SEOUL — South Korea's LG Chem on Wednesday completed what it described as the world's largest battery plant for electric cars and vowed to become a major producer by 2015.
The company said the factory in Ochang, south of Seoul, has enough capacity to produce lithium-ion batteries for 100,000 of the green autos a year.
And LG Chem, part of the LG group, said it would spend two trillion won ($1.84 billion) on building one more plant in South Korea and another in the United States over the next two years.
When completed, LG Chem will be able to make batteries for 350,000 vehicles a year, and the firm said it was aiming to increase its share of the global electric-car battery market to more than 25 percent by 2015.
The company has secured deals to provide batteries for US giant General Motors as well as Hyundai of South Korea and eight other automakers.
President Lee Myung-Bak said at a ceremony in Ochang that South Korea's future depended on its performance in green technologies, adding that growth in that sector was an "unavoidable choice" in the times of climate change.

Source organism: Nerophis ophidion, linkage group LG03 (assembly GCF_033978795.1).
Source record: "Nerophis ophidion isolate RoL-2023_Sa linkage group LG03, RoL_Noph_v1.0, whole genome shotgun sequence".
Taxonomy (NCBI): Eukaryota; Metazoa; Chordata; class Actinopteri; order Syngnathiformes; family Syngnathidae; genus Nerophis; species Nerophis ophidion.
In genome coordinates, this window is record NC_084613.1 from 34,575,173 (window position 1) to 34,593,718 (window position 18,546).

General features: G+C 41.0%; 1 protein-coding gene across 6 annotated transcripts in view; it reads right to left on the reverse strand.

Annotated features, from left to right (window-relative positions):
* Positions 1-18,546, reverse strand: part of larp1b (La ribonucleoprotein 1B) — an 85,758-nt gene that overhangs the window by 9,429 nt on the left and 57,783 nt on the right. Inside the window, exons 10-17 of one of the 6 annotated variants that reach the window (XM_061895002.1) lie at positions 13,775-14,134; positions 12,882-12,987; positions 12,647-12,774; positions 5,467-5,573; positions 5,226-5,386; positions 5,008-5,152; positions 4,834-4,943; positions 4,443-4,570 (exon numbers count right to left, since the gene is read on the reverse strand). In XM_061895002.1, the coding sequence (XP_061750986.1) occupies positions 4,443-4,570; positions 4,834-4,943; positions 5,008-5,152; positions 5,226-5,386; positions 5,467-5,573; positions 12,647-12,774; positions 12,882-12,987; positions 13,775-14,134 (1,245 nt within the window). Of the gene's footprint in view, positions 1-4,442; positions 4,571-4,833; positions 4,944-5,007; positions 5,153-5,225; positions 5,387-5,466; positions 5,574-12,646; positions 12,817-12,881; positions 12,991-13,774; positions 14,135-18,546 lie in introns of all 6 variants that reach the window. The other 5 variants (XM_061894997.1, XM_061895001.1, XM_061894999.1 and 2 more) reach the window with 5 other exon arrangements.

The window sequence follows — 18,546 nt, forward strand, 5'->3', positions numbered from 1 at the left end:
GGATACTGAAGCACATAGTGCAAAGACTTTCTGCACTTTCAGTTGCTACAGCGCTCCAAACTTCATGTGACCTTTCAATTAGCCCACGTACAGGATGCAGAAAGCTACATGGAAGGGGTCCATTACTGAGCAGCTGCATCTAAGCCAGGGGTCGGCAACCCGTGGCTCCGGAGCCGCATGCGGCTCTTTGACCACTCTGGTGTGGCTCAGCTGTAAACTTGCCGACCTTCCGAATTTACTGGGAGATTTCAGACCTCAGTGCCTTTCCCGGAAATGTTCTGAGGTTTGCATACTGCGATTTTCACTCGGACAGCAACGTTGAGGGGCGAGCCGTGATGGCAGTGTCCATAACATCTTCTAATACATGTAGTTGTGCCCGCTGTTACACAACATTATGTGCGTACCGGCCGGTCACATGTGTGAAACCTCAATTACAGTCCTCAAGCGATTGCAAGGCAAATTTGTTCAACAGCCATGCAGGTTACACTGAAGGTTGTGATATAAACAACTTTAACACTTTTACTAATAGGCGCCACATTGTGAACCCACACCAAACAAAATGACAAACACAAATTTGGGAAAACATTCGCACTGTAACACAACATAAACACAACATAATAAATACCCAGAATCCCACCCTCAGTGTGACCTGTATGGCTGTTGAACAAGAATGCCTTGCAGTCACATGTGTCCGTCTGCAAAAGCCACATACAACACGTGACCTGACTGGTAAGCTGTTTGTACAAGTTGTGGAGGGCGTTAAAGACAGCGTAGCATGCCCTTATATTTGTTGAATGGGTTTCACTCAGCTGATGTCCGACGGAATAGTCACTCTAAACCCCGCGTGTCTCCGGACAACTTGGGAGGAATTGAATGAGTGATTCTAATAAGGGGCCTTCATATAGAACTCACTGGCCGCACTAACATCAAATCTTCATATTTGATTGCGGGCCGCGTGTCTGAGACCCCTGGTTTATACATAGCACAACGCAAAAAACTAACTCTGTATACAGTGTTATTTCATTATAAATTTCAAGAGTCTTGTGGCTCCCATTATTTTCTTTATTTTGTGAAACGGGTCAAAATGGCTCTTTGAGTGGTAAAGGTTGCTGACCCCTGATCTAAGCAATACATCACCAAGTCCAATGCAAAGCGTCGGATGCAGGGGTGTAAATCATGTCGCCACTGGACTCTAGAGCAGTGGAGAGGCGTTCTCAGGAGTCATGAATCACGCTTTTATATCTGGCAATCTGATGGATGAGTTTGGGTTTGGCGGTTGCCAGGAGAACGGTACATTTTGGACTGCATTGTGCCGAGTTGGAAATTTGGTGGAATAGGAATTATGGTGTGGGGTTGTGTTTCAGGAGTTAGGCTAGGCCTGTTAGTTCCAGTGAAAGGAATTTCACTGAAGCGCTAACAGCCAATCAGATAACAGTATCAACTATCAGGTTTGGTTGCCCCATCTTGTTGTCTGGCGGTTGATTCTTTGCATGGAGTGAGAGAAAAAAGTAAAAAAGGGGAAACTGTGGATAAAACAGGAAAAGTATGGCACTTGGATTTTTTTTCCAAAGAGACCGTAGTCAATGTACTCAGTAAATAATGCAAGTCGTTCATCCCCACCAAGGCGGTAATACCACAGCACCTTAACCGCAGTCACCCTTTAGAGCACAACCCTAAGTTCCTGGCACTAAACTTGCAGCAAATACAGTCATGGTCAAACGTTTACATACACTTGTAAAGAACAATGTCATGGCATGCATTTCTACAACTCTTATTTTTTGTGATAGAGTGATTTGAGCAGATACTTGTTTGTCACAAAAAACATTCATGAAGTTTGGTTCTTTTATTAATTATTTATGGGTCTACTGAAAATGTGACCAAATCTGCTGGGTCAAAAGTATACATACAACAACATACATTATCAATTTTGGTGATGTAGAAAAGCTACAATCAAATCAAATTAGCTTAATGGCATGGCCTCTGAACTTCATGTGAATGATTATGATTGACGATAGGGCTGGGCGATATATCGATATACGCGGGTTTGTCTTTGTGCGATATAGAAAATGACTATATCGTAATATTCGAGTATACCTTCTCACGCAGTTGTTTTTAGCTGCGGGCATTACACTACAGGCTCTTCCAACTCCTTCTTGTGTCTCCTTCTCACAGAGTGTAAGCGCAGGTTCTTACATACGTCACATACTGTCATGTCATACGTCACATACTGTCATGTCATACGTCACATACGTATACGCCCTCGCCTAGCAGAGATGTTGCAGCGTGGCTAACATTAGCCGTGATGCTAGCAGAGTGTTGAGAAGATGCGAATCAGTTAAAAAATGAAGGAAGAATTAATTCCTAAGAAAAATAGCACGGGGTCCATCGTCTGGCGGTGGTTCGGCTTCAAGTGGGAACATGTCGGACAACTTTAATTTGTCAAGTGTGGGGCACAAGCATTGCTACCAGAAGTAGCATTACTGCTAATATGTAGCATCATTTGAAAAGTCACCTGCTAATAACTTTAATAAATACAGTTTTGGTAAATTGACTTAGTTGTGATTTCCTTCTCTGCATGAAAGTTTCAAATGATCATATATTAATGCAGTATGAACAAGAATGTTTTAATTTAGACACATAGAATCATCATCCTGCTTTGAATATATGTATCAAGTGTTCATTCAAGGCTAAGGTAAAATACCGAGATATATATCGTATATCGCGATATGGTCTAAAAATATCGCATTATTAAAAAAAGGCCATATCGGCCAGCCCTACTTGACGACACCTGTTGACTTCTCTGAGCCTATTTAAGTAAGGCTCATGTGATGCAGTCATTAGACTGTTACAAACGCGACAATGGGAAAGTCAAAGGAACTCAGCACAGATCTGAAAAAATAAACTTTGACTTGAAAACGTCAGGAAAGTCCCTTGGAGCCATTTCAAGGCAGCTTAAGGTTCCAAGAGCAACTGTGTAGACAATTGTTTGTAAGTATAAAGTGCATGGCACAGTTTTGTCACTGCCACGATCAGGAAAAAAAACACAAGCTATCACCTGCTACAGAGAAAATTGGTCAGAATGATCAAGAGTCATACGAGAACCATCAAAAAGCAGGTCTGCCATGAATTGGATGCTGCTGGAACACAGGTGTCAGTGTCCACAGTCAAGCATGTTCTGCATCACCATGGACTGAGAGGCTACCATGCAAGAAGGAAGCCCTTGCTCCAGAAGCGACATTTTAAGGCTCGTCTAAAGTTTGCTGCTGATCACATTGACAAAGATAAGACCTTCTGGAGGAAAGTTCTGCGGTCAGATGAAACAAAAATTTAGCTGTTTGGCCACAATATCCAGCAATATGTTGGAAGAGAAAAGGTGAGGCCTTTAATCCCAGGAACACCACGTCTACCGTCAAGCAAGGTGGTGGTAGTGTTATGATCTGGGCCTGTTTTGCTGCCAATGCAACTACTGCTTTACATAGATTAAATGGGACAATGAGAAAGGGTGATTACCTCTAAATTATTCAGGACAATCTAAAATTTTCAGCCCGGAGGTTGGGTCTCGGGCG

The battery plant is a key plank of Lee's drive to develop renewable and substitute energy sources as new growth engines for South Korea's economy, the president's office said.
It predicts the global market for electric car batteries will grow rapidly to 16 trillion won in 2015 from the current 1.5 trillion won amid soaring oil prices and tougher environmental rules on emissions.
LE Chem targets sales of four trillion won from its battery business by 2015 and chief executive Kim Bahn-Suk said the company expects to win more orders from Japanese automakers.
Analysts say South Korean firms are well placed to earn new orders for rechargeable batteries as Japan's devastating March 11 earthquake and tsunami created disruptions for many of that country's manufacturers.
Samsung SDI, which supplies batteries to Apple and Samsung Electronics, plans to spend 390.5 billion won this year on new facilities for lithium-ion batteries.
Samsung SDI will mainly use its investment to develop new battery production facilities and bolster existing plants to cater to strong demand for newer electronics gadgets, spokesman David Kim told Dow Jones Newswires.
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